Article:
The Sea Transport Industry Transformation Map (ITM) was launched on Friday by Singapore’s Senior Minister of State for Transport and Health Lam Pin Min and was developed by the Maritime & Port Authority of Singapore (MPA) in partnership with the industry, trade unions and other government agencies.
The MPA said the industry transformation map sets out specific initiatives related to innovation, driving productivity improvements and enhance the skills of the maritime workforce.
The maritime industries are a key component of the Singapore economy contributing some 7% of GDP and employing over 170,000 people.
“The ITM will also complement our strategies to grow our port and international centre and help us achieve our vision for Singapore as a ‘Global Maritime Hub for Connectivity, Innovation and Talent’,” said Minister Lam.
With the launch of the ITM Singapore set ambitious targets of growing the maritime sector’s value-add by SGD4.5bn and creating 5,000 new jobs by 2025.
Launched at the Singapore Maritime Foundation (SMF) New Year cocktail reception, Andreas Sohmen-Pao chairman of SMF commented: “You may have noticed the key words in the ITM are connectivity, innovation and talent. This new emphasis – which includes non-physical flows like data and technology – will require new forms of collaboration.”
On the connectivity front Singapore will continue to strengthen its international maritime centre building up the connectivity of maritime clusters and the port which connects to 600 other ports worldwide.
The country is also investing in new port capabilities with Tuas New Port, which aims to be an “intelligent port”. At PSA’s existing Pasir Panjang Terminal a fleet of 30 automated guided vehicles (AGVs) have been deployed in a trial with automated yard and quay cranes.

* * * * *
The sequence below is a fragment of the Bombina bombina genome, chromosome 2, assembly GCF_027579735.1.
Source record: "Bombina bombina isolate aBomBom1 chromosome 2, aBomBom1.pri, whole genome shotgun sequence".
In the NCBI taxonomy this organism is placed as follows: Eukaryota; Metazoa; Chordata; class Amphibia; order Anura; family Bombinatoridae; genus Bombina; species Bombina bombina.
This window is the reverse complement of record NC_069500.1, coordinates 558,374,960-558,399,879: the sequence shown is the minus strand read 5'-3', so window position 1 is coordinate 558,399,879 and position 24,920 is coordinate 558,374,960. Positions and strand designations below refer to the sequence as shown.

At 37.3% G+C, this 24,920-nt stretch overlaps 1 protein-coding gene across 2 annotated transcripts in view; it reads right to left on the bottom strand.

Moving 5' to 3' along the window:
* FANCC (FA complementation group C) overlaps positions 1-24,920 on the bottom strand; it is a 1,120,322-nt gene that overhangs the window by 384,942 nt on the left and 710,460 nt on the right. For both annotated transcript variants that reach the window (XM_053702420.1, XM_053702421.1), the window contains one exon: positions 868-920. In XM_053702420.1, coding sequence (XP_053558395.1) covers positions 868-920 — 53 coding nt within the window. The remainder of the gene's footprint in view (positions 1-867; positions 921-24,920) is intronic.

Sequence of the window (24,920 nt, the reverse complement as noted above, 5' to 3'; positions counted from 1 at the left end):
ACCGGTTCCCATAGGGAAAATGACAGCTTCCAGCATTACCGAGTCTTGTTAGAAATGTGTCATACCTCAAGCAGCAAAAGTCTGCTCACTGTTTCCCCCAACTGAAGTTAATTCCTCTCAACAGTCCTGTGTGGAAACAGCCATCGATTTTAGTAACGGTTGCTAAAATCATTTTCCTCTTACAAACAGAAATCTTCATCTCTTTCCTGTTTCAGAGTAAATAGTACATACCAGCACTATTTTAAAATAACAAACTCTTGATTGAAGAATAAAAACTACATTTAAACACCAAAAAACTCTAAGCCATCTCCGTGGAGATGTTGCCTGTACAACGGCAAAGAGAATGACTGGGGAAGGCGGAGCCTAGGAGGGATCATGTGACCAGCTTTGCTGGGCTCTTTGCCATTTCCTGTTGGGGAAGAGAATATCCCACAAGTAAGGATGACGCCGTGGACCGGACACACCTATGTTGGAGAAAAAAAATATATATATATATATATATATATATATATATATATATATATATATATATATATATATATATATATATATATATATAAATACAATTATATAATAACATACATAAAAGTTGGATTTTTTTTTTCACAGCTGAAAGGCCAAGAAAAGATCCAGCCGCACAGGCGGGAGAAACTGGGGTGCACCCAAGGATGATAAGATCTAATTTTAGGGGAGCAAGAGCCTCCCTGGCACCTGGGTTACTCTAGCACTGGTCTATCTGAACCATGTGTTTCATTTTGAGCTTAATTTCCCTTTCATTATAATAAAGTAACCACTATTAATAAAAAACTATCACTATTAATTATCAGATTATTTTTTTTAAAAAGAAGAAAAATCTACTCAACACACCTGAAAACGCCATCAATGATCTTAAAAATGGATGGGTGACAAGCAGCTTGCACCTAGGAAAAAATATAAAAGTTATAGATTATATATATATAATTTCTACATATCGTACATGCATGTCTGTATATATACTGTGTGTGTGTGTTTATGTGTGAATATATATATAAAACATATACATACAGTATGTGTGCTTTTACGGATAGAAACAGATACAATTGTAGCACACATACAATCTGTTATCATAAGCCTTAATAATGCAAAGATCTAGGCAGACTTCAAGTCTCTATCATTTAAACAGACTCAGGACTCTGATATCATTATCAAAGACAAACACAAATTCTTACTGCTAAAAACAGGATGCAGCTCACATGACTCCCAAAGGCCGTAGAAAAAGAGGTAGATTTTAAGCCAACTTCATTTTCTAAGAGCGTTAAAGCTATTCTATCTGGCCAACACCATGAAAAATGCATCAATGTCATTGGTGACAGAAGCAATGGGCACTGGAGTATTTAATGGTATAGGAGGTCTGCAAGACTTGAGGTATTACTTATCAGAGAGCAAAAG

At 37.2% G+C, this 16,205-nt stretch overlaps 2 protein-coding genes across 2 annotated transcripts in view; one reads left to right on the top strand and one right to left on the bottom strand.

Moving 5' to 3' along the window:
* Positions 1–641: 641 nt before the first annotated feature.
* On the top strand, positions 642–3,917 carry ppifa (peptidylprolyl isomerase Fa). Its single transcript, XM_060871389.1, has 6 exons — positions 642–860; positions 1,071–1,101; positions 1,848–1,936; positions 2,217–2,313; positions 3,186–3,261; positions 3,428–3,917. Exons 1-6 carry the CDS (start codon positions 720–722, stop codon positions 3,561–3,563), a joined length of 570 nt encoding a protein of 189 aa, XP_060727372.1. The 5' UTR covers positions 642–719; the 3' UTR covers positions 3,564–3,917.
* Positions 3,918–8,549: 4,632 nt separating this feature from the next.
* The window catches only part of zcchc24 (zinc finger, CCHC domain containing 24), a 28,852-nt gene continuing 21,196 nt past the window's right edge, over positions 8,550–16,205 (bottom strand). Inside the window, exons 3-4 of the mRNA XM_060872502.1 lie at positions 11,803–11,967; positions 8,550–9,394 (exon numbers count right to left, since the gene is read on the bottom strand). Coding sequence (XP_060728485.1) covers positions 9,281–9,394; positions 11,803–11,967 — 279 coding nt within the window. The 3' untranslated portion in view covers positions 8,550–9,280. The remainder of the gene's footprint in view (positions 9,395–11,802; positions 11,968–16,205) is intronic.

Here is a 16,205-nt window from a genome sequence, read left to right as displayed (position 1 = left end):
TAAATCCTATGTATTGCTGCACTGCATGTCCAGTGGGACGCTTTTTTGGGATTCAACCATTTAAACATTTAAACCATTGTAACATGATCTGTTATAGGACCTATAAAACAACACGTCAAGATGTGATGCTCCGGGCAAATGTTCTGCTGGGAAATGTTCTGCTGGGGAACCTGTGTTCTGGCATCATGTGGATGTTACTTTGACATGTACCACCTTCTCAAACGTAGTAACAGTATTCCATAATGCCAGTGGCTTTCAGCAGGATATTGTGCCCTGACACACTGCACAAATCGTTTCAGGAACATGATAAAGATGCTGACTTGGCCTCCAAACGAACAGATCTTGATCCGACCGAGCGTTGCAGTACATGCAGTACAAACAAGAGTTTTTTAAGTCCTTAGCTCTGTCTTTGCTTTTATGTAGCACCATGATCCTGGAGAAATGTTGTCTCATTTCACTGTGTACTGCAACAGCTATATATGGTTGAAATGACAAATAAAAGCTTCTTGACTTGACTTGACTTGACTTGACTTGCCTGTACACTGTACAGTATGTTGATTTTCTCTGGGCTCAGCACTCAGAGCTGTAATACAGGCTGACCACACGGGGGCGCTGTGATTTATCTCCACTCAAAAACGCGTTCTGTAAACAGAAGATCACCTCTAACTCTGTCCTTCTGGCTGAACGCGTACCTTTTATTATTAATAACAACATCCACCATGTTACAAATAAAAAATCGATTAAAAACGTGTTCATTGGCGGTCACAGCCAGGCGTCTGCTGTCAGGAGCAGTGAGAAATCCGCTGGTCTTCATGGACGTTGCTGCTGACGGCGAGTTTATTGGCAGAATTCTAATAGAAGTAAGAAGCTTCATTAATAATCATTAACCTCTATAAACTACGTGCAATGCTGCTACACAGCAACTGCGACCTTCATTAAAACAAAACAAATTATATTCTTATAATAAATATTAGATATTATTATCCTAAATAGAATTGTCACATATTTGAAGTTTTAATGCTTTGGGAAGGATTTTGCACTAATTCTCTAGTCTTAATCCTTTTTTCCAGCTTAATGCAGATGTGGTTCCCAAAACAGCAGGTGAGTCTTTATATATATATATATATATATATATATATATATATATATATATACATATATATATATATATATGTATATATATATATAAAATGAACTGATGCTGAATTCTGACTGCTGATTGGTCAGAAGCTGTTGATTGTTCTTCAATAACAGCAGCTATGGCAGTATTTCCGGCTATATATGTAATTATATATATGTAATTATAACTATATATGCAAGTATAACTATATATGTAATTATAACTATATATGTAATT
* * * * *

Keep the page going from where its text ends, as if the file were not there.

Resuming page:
In the area of innovation the MPA Living Lab will offer technology developers a rich maritime data platform and a real operating environment to develop and pilot solutions.
To underpin the aims of the transformation plan five Memorandums of Understand (MoUs) were signed between the MPA and various parties at the launch.
The MPA and NUS Enterprise signed a MoU on the maritime technology acceleration programme to encourage start-ups in the maritime tech field.
“We are excited to help bridge start-ups with this flagship industry to generate entrepreneurial interest and accelerate start-up development; as well as provide a platform for corporates in the industry to engage with start-ups,” said Lily Chan, ceo of NUS Enterprise.
MPA also signed an MoU with Singapore Customs and the Singapore Shipping Association (SSA) to joint look into the digitisation of trade and maritime documentation including an electronic Bill of Lading.
“The shipping industry is currently very paper-intensive involving many sets of documents to be delivered to various agencies for approvals and clearance. The electronic bill of lading (e-BL) will be a boon to the shipping industry as it significantly reduces the amount of physical copies,” said Esben Poulsson, president of SSA.
In the third MoU MPA, SSA and Glee Trees signed an agreement on a proof-of-concept for development of a tool for ship agencies using robotic process automation.
With the skills of the future maritime workforce set to change at present and MoU was signed between MPA, Jurong Port and the National Transport Workers’ Union to equip employees at Jurong Port with future-ready skills.
Also in the area of skills development a fifth MoU was signed between MPA, PSA, the Singapore Port Workers Union and Port Officers Union on development of human capital for the next generation container port.